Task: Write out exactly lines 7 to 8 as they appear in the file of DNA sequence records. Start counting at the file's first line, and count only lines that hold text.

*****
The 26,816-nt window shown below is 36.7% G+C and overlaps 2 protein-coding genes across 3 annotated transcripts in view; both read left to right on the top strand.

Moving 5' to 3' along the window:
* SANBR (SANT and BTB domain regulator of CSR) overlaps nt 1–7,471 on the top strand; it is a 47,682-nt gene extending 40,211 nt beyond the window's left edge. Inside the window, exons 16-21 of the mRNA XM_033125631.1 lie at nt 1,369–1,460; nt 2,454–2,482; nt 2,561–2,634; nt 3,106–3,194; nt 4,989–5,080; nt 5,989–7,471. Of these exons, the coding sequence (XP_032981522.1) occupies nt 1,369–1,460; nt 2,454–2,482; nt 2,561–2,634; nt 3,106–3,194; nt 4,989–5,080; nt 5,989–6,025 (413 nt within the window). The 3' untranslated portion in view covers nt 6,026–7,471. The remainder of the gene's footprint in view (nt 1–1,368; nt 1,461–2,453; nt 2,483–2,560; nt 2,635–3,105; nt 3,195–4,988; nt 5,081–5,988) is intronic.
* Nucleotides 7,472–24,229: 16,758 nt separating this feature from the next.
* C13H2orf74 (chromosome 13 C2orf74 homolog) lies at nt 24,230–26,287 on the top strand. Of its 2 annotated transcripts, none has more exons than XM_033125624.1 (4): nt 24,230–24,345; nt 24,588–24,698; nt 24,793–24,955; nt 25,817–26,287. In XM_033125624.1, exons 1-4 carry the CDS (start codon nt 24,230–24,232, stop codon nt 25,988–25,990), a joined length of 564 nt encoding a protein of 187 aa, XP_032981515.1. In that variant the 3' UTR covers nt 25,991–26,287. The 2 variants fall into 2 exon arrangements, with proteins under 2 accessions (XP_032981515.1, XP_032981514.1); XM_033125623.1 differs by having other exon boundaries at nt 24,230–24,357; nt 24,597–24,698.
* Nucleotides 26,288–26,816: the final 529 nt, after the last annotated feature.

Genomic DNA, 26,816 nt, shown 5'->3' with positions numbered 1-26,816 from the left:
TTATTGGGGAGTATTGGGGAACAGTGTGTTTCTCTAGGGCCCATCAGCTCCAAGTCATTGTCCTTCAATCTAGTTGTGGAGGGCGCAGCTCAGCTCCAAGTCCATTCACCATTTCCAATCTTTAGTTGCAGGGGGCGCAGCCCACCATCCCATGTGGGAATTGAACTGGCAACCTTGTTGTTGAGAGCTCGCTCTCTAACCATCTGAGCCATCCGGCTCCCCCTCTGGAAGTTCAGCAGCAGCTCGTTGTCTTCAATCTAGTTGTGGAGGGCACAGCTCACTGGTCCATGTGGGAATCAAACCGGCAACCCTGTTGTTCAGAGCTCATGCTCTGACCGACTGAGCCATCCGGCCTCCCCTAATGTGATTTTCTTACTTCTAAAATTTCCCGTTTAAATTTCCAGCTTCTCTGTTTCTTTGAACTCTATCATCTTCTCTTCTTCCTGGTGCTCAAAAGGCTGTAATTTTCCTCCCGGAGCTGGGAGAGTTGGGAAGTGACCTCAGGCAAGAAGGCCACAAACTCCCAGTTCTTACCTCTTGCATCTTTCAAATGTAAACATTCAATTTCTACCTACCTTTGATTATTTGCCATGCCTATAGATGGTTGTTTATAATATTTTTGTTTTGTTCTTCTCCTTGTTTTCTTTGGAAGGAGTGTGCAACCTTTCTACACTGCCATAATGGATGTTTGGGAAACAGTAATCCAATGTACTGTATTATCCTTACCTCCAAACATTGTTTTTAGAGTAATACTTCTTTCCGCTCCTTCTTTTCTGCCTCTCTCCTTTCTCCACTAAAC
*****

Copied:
Genomic DNA, 26,816 nt, shown 5'->3' with positions numbered 1-26,816 from the left:
TTATTGGGGAGTATTGGGGAACAGTGTGTTTCTCTAGGGCCCATCAGCTCCAAGTCATTGTCCTTCAATCTAGTTGTGGAGGGCGCAGCTCAGCTCCAAGTCCATTCACCATTTCCAATCTTTAGTTGCAGGGGGCGCAGCCCACCATCCCATGTGGGAATTGAACTGGCAACCTTGTTGTTGAGAGCTCGCTCTCTAACCATCTGAGCCATCCGGCTCCCCCTCTGGAAGTTCAGCAGCAGCTCGTTGTCTTCAATCTAGTTGTGGAGGGCACAGCTCACTGGTCCATGTGGGAATCAAACCGGCAACCCTGTTGTTCAGAGCTCATGCTCTGACCGACTGAGCCATCCGGCCTCCCCTAATGTGATTTTCTTACTTCTAAAATTTCCCGTTTAAATTTCCAGCTTCTCTGTTTCTTTGAACTCTATCATCTTCTCTTCTTCCTGGTGCTCAAAAGGCTGTAATTTTCCTCCCGGAGCTGGGAGAGTTGGGAAGTGACCTCAGGCAAGAAGGCCACAAACTCCCAGTTCTTACCTCTTGCATCTTTCAAATGTAAACATTCAATTTCTACCTACCTTTGATTATTTGCCATGCCTATAGATGGTTGTTTATAATATTTTTGTTTTGTTCTTCTCCTTGTTTTCTTTGGAAGGAGTGTGCAACCTTTCTACACTGCCATAATGGATGTTTGGGAAACAGTAATCCAATGTACTGTATTATCCTTACCTCCAAACATTGTTTTTAGAGTAATACTTCTTTCCGCTCCTTCTTTTCTGCCTCTCTCCTTTCTCCACTAAAC